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Opportunistic Investing

Posted by John Posey

Ever heard the saying, “Close only counts in horseshoes and hand grenades”? I’m going tell to you close also counts when it comes to investing cash opportunistically. The best times in history to invest in stocks for the long term have come during significant declines in the equity markets – at times when many are fearful and unwilling to take the risk. I can relate to the uneasiness of investing in highly uncertain times because it generally doesn’t feel very good and rarely does it feel instinctively wise – I mean what if the market goes down even further and this is the worst recession we’ve ever seen! That’s always a possibility we have to live with. You must accept you’re probably never going to catch the bottom – just throw those horseshoes and hand grenades and try to get close! Before you make that investment in the moment you may be thinking, “What am I, some kind of moron! Everyone else is running for the hills!” Just having the sense of mind to consider investing cash in volatile times gives you an edge. Many would never give it an ounce of consideration and might even equate the thought to a mental illness.

Some of the best investments I’ve made have come at times when I really didn’t feel good about it, but I followed the old Warren Buffet saying, “Get fearful when people get greedy and get greedy when people get fearful.”

In past experiences, I wasn’t feeling too greedy in the moment, investing cash while the markets were experiencing double-digit percentage declines with no certain end in sight (by the way – there never is a certain end in sight in these moments). It takes guts, gritting your teeth, and most importantly the understanding that it might not work out very good in the short term - it could be years before you see a material payoff. You have to have DISCIPLINE. Financial discipline equals financial freedom. That’s why I would not opportunistically invest more cash than I feel I could afford to be without in the short run. I should mention, this idea isn’t for everyone – it’s only for those that are patient and disciplined enough to eventually reap the reward. If you don’t lean into a discipline equals freedom mindset, don’t even try it. If you would often consider yourself an impulsive or reactive person when it comes to your financial affairs, throwing horseshoes and hand grenades would not be an advisable strategy.

Now before you start sitting on piles of cash waiting to pounce on the next major market correction, you should know a few things. Never suspend or give up on automatic and systematic savings plans, like regular retirement plan contributions, for the thought of being able to market time your way to better results – it’s highly unlikely to work well with consistent success so don’t bother. Opportunistic investing opportunities can come and go pretty quick, and if you’ve seen The World’s Worst Market Timer video, you know timing just doesn’t matter that much over the long term. Market timing may not move the needle much if at all for most of us, but disciplined, systematic savings and investment plans coupled with sheer TIME absolutely will. The effect of time and compounding cannot be overstated. You’d be wise to always have it working in your favor in the form of routine savings habits while you’re in the accumulation stage of your life. For those in retirement, your horseshoe and hand grenade throwing days may be behind you, but it can be helpful to keep this concept in mind. Your situation may afford you some additional opportunities on occasion and the wisdom could be useful to the generations coming up behind you.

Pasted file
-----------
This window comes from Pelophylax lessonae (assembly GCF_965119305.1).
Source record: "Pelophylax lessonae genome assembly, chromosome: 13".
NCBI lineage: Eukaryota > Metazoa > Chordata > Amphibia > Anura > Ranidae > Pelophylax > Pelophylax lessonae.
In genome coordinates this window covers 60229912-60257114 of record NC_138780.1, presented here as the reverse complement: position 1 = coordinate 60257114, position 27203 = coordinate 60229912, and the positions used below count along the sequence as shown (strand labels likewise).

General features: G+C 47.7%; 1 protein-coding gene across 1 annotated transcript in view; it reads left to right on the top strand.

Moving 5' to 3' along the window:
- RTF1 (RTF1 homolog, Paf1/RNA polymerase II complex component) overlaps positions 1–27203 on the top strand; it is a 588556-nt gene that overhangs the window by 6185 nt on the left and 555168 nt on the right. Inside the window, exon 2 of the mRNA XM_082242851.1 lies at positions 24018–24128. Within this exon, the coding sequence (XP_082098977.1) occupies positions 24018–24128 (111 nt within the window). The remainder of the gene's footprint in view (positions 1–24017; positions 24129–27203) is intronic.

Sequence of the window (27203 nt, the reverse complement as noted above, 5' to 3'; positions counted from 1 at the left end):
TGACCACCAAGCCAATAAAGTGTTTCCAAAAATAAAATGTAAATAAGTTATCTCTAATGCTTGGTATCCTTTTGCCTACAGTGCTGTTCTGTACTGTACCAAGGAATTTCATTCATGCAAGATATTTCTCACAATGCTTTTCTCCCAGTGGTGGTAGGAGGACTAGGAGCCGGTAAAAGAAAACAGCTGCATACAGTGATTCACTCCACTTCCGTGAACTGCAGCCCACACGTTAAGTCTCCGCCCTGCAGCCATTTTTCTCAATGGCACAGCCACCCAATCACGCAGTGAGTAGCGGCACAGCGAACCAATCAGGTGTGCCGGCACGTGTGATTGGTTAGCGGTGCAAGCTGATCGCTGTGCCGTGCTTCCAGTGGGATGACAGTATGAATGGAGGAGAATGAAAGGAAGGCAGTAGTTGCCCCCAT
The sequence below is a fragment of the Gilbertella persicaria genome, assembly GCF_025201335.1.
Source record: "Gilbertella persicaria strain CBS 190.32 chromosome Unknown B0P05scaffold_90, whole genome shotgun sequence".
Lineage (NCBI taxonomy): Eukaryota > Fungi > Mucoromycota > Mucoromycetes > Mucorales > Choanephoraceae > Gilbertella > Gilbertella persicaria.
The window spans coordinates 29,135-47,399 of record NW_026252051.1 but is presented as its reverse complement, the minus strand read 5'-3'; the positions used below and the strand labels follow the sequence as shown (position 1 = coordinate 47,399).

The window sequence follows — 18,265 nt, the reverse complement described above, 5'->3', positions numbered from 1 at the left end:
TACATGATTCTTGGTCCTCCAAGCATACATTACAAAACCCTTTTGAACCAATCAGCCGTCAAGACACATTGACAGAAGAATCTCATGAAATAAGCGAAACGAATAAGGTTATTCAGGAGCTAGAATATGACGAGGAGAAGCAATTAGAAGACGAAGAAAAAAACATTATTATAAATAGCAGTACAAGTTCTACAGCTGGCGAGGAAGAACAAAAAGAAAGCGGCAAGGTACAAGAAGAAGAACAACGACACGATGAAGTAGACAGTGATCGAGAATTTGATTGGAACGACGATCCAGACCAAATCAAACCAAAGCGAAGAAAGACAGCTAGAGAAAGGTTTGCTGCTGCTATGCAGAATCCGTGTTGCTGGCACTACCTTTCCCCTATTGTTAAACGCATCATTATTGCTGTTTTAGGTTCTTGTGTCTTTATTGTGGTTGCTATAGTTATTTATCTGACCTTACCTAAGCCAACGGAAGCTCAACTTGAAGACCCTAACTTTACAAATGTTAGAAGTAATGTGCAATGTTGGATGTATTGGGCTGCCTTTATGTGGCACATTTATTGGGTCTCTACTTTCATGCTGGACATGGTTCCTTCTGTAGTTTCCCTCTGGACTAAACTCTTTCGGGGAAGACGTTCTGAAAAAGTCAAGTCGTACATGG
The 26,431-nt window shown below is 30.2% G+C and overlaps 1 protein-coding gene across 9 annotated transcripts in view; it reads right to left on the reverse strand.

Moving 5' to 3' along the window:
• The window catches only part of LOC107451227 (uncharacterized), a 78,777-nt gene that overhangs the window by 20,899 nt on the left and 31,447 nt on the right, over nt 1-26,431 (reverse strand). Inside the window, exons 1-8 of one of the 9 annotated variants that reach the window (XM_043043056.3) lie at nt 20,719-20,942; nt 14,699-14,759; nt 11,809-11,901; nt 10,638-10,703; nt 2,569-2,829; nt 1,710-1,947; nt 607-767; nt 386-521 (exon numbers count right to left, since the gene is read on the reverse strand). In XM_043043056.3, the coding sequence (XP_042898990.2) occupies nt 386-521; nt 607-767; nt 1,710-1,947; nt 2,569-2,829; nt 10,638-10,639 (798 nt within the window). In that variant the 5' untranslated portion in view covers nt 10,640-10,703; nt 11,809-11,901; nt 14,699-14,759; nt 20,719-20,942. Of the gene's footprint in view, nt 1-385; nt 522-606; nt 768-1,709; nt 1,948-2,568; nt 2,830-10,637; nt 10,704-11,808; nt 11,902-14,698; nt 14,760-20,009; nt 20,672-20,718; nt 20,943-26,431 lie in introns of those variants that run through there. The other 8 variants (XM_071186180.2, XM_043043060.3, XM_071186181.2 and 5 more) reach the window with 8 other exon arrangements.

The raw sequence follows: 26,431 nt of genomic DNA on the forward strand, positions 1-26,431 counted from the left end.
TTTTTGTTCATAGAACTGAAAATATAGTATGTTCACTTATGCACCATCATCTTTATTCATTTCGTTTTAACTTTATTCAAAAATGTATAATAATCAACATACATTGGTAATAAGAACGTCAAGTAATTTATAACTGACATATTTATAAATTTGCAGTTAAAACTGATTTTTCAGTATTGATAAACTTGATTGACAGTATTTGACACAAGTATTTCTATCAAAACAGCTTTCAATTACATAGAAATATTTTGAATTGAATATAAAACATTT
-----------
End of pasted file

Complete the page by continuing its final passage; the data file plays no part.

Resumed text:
In short, throw horseshoes and hand grenades at market declines with cash to invest when you prudently can based on your own circumstances, but don’t forgo your systematic investment plans to do it. Give your investments time, patience, and discipline and reap the rewards – the freedom. It’s simple, just not necessarily easy. Put the systems in place – automated savings and investment plans -  to make it easy.  

 Happy investing.

Advisory services offered through Plains Advisory LLC, an investment adviser registered with the State of Nebraska. Insurance products and services are offered and sold separately through John Posey, a licensed insurance agent. No investment strategy can guarantee a profit or protect against loss in periods of declining values. Opinions expressed are subject to change without notice and are not intended as investment advice or to predict future performance. Past performance does not guarantee future results. Any information provided is designed to provide general information on the subjects covered, it is not, however, intended to provide specific legal, tax, financial or investing advice and cannot be used to avoid tax penalties or to promote, market, or recommend any plan or arrangement. Material presented is believed to be from reliable sources and no representations are made by our firm as to another parties’ informational accuracy or completeness.  All information or ideas provided should be discussed in detail with an advisor, accountant or legal counsel prior to implementation.